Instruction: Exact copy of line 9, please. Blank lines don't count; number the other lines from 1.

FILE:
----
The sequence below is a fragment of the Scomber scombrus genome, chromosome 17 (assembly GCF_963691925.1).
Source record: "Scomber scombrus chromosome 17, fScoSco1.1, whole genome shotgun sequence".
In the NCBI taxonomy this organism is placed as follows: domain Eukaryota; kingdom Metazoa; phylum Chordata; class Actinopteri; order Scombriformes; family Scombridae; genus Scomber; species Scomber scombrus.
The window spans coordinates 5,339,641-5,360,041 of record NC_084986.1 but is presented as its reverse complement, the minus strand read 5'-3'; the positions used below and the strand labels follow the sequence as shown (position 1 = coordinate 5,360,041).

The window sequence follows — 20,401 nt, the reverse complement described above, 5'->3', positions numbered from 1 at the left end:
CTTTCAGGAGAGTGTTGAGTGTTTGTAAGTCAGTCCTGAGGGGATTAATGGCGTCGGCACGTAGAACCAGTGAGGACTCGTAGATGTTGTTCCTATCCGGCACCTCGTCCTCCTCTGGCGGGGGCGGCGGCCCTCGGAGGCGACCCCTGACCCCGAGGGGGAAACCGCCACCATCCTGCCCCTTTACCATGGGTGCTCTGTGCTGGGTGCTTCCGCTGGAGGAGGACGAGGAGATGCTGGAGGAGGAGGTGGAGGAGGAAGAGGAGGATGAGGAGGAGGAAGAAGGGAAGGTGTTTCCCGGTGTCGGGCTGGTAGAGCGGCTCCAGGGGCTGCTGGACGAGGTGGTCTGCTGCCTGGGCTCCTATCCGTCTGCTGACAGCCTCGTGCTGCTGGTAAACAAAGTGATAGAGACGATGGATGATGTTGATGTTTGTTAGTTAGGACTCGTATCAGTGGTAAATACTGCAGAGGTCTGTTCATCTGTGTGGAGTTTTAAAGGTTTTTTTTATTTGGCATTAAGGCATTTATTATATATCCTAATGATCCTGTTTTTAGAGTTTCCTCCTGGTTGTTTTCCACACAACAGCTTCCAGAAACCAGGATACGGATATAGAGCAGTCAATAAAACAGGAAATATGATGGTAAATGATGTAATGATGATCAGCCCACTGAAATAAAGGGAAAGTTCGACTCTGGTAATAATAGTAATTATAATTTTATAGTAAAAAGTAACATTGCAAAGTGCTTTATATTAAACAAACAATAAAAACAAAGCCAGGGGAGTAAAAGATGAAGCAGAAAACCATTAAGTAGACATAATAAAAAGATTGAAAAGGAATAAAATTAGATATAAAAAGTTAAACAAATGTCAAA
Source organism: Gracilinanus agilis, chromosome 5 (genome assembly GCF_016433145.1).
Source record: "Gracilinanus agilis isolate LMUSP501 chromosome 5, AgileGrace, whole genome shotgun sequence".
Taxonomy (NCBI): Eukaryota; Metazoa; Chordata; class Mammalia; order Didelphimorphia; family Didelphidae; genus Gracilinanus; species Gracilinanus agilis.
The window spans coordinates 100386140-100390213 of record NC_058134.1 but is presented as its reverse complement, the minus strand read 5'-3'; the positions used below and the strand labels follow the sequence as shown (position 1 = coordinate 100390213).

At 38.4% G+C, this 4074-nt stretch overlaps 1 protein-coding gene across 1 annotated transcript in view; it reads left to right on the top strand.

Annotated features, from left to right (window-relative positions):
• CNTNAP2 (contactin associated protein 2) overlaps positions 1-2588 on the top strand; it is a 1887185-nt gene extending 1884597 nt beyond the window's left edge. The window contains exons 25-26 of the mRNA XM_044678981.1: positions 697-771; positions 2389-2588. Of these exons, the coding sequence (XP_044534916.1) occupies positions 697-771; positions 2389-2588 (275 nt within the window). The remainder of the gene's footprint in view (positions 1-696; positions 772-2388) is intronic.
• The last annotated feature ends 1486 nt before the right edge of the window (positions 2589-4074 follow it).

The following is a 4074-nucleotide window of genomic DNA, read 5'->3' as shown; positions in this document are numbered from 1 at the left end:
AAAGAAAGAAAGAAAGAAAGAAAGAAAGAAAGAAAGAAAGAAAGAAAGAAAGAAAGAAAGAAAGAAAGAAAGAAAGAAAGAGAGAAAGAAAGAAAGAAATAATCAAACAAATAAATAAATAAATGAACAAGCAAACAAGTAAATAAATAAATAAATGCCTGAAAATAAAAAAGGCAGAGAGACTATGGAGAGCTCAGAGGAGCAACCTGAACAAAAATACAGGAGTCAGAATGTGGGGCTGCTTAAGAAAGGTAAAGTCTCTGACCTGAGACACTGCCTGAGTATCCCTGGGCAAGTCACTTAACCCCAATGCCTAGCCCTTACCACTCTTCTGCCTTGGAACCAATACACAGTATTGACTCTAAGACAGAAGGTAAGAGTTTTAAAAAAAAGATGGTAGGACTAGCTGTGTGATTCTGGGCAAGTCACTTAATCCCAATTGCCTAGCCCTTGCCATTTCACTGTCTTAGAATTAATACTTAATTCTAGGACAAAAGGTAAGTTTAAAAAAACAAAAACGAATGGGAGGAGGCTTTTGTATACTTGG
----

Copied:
Taxonomy (NCBI): Eukaryota; Metazoa; Chordata; class Mammalia; order Didelphimorphia; family Didelphidae; genus Gracilinanus; species Gracilinanus agilis.